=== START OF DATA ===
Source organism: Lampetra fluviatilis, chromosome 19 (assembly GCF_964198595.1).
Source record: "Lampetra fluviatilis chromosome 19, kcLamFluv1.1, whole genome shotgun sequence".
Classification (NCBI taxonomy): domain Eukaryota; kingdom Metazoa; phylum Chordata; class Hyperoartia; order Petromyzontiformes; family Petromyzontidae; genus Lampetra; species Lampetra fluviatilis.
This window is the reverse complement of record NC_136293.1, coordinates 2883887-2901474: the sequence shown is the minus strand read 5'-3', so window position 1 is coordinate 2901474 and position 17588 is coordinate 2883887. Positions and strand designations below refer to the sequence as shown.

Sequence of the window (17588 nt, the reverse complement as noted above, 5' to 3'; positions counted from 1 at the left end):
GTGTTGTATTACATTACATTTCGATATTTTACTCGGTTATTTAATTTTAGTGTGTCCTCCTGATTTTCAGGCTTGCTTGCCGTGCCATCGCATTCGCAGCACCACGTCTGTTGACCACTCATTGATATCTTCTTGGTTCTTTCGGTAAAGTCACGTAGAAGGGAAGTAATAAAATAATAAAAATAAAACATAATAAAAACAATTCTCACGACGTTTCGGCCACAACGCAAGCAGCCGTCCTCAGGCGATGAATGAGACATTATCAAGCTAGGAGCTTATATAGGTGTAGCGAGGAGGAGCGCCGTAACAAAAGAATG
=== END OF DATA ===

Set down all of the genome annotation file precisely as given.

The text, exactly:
Source organism: Lampetra fluviatilis, chromosome 19 (assembly GCF_964198595.1).
Source record: "Lampetra fluviatilis chromosome 19, kcLamFluv1.1, whole genome shotgun sequence".
Classification (NCBI taxonomy): domain Eukaryota; kingdom Metazoa; phylum Chordata; class Hyperoartia; order Petromyzontiformes; family Petromyzontidae; genus Lampetra; species Lampetra fluviatilis.
This window is the reverse complement of record NC_136293.1, coordinates 2883887-2901474: the sequence shown is the minus strand read 5'-3', so window position 1 is coordinate 2901474 and position 17588 is coordinate 2883887. Positions and strand designations below refer to the sequence as shown.

Sequence of the window (17588 nt, the reverse complement as noted above, 5' to 3'; positions counted from 1 at the left end):
GTGTTGTATTACATTACATTTCGATATTTTACTCGGTTATTTAATTTTAGTGTGTCCTCCTGATTTTCAGGCTTGCTTGCCGTGCCATCGCATTCGCAGCACCACGTCTGTTGACCACTCATTGATATCTTCTTGGTTCTTTCGGTAAAGTCACGTAGAAGGGAAGTAATAAAATAATAAAAATAAAACATAATAAAAACAATTCTCACGACGTTTCGGCCACAACGCAAGCAGCCGTCCTCAGGCGATGAATGAGACATTATCAAGCTAGGAGCTTATATAGGTGTAGCGAGGAGGAGCGCCGTAACAAAAGAATG